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Published: Saturday, 4/19/2008

Officers urged to prevent trouble as students leave schools


When students are dismissed from Toledo Public Schools at the end of the day, hundreds of them flood into nearby neighborhoods on their way home.

But some of them stick around the school, and that's when problems occur, police said.

In an effort to prevent fights or large disturbances outside the schools, Capt. Diana Ruiz-Krause, commander of the Scott Park district police station, has encouraged community service officers to head to Robinson Middle School, 1075 Horace St., and Jones at Gunckel Park Middle School, 430 Nebraska Ave., during dismissal.

The captain even headed to the schools earlier this week to help.

"Kids like to hang out around schools, and sometimes when they hang out too long or if there is a problem during school hours, it may then go on outside of the school after school hours," she said.

Captain Ruiz-Krause said problems in the schools seem to pick up during warmer weather.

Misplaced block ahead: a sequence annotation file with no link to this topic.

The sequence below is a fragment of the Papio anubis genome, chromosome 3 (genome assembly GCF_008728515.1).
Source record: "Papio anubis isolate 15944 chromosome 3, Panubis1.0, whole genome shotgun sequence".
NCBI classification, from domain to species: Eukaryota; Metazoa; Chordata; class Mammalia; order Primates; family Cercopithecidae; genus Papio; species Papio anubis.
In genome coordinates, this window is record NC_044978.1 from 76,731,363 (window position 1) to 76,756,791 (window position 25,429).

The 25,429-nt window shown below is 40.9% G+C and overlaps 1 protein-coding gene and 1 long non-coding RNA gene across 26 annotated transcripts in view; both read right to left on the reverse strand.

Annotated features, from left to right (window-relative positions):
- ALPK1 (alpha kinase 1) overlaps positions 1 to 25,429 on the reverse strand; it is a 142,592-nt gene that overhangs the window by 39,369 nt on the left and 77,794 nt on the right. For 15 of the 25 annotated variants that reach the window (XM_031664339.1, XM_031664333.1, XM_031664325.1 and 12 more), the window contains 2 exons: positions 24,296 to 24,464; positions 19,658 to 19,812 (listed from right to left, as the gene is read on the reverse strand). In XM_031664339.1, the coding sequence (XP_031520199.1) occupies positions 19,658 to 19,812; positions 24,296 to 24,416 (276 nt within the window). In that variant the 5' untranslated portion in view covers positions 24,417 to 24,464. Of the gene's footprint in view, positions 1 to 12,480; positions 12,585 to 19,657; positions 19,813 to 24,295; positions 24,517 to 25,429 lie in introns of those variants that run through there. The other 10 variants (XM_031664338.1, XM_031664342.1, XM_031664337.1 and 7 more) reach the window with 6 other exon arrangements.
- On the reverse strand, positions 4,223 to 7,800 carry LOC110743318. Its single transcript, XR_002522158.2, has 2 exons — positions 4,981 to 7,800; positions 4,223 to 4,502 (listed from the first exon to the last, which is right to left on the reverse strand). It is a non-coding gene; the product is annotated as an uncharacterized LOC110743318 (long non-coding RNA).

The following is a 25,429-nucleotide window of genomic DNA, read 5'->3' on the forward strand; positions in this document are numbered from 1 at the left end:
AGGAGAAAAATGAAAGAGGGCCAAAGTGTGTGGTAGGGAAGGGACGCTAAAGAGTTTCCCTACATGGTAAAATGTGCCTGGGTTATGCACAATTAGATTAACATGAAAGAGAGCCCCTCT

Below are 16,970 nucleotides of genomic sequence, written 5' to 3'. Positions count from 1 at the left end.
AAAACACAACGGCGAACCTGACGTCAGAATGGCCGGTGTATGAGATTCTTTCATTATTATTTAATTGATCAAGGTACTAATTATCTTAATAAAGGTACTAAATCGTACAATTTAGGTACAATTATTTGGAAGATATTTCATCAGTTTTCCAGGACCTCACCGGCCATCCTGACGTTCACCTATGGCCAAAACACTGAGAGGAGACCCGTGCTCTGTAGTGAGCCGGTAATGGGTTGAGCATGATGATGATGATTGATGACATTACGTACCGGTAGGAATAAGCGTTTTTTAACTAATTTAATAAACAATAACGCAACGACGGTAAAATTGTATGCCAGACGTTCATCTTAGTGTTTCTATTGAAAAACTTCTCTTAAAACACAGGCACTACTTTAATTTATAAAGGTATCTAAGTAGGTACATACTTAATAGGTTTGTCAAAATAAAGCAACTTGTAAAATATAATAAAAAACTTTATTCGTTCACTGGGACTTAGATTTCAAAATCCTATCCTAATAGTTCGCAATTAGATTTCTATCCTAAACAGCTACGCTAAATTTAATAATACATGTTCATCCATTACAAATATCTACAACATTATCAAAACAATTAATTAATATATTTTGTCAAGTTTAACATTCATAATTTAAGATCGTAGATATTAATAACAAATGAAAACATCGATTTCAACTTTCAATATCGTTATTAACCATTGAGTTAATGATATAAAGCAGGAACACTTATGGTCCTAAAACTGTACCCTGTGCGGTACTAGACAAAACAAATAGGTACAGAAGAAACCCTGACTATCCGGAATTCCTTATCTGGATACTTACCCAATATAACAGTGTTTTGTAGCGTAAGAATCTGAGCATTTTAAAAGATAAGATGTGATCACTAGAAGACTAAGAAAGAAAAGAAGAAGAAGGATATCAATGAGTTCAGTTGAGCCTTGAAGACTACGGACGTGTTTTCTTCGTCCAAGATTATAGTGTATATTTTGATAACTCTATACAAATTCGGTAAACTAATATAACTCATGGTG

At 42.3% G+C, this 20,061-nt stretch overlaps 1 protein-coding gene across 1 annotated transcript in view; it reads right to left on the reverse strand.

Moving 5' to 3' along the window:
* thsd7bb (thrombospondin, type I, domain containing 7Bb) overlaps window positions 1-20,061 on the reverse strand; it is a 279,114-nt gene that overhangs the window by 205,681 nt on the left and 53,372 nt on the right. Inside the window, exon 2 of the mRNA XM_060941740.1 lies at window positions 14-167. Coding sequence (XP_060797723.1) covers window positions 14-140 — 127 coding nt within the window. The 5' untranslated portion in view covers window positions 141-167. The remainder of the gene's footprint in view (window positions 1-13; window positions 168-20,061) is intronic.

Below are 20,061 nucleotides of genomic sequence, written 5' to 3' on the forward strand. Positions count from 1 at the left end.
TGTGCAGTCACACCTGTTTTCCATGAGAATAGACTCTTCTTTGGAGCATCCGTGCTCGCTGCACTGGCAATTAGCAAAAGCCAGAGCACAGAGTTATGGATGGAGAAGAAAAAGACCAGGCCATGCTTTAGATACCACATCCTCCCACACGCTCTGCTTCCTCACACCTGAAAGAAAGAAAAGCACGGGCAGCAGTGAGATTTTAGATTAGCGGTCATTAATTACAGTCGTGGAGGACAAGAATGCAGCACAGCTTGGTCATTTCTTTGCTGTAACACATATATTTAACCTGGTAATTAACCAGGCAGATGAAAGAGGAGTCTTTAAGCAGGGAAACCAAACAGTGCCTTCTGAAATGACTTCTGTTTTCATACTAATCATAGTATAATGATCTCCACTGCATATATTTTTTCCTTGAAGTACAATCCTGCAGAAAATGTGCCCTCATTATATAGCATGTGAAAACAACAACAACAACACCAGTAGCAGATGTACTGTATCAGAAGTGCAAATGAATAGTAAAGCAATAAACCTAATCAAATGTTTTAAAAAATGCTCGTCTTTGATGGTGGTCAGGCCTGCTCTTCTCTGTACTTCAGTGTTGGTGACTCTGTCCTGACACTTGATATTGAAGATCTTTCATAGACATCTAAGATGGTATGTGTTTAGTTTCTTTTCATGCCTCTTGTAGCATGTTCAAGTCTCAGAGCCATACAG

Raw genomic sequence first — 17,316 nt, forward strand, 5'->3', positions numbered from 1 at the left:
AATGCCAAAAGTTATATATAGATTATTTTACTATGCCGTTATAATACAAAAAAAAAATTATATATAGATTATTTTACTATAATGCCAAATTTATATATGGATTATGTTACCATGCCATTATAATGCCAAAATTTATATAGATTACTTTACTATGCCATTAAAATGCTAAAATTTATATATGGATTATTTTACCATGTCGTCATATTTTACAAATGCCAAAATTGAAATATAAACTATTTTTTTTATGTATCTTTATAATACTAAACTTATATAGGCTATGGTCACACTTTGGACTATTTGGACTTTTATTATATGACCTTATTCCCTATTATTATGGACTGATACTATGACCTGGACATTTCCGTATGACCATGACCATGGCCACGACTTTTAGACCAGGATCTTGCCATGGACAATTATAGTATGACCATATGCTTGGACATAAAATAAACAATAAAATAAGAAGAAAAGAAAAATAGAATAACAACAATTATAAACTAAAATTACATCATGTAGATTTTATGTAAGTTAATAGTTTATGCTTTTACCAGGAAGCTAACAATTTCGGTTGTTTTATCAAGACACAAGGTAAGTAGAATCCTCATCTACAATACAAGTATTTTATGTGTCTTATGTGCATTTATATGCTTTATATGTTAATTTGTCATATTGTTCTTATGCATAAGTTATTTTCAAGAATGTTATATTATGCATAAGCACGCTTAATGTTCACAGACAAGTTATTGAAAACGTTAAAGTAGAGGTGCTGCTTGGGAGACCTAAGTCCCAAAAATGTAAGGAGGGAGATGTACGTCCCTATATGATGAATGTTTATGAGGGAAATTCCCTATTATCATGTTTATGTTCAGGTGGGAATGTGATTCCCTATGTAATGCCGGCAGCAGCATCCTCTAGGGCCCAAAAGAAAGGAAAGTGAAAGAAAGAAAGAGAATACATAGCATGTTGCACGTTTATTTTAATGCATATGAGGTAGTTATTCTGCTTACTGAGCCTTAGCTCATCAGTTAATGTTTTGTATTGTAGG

The students become anxious as the school year winds down and seem to be a bit more antsy this time of year, she said.

The captain hopes an increased police presence will make dismissals move along more smoothly.

"We're there to be preventative," she said.

There are school resource officers assigned to both Robinson and Jones middle schools, but Captain Ruiz-Krause said they sometimes need assistance.

"When the weather gets warm, it does get a bit overwhelming for that [school resource] officer to handle all the activities going on in that school," Captain Ruiz-Krause said.

Community Service Officer Michelle Price said the students become a "little more playful and active" during the end of the school year.

"They like to gather in groups and chat and they can get a little ornery at times," she said. "They're being kids."

Officer Price said she patrols around the schools and in surrounding neighborhoods and agrees that the presence helps discourage students from fighting or causing other problems.

"We are trying to be more proactive," she said. "If they do see us, they are not going to engage in that type of activity."

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